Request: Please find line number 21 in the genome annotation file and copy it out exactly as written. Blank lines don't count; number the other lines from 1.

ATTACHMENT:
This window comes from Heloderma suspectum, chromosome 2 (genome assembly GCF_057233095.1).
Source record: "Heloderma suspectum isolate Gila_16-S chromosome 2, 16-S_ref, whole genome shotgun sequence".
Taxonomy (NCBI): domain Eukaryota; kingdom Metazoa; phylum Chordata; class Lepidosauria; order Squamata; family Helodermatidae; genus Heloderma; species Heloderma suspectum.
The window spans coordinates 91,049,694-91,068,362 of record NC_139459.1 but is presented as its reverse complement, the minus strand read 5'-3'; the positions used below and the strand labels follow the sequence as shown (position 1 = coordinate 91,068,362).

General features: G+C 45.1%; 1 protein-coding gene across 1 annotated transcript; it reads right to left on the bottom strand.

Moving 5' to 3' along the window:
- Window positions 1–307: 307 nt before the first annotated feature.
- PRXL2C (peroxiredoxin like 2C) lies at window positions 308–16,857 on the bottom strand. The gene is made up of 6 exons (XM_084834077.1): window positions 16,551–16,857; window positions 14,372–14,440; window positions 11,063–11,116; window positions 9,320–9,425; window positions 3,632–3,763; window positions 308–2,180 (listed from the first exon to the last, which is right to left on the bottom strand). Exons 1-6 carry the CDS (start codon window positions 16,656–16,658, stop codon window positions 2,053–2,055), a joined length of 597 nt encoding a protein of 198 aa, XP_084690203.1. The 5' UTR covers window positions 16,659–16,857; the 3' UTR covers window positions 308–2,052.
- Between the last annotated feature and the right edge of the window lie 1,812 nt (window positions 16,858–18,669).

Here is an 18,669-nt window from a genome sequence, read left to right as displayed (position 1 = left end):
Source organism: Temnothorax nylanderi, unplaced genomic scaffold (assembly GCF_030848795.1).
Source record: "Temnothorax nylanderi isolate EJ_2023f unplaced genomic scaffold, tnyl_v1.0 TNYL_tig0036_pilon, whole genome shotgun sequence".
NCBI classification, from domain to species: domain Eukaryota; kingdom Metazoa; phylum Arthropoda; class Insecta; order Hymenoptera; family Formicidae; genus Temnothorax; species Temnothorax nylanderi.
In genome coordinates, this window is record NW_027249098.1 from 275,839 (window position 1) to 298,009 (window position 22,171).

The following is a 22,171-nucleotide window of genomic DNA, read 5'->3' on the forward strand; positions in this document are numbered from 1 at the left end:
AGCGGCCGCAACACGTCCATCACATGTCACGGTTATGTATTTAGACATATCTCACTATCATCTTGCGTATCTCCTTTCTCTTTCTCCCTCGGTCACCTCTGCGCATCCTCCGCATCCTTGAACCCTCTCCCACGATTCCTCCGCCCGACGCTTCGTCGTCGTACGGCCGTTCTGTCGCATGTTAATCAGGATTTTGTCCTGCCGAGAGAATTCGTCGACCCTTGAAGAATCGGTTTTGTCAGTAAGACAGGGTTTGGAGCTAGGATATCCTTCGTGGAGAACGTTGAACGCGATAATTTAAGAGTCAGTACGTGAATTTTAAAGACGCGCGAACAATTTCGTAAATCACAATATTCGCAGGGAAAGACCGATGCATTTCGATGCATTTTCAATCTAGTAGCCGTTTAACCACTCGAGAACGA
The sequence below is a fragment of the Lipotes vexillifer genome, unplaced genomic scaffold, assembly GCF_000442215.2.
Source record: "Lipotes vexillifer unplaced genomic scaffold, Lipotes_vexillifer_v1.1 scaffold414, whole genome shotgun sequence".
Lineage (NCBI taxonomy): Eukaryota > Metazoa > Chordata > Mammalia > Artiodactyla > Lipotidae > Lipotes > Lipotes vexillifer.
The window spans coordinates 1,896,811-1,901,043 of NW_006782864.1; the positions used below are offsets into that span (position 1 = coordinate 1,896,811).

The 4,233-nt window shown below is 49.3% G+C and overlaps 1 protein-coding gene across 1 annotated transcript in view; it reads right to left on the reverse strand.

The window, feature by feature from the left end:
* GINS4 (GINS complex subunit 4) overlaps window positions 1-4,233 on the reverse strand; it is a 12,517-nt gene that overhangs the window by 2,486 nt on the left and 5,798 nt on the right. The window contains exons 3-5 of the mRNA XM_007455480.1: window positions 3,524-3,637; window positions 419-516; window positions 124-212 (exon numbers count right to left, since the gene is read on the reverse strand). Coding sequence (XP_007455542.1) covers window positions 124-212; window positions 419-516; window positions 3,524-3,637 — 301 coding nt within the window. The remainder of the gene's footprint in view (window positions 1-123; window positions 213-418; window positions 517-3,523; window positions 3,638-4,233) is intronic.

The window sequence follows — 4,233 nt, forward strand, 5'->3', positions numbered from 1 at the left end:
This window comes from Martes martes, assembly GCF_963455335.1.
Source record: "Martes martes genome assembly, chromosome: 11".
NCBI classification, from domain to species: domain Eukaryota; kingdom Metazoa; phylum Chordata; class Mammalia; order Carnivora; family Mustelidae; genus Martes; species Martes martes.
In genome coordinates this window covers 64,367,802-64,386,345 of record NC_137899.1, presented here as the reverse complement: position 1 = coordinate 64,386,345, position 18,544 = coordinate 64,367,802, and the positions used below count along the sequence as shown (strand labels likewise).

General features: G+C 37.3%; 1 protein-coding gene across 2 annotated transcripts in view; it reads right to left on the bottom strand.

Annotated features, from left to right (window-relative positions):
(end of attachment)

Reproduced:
The 4,233-nt window shown below is 49.3% G+C and overlaps 1 protein-coding gene across 1 annotated transcript in view; it reads right to left on the reverse strand.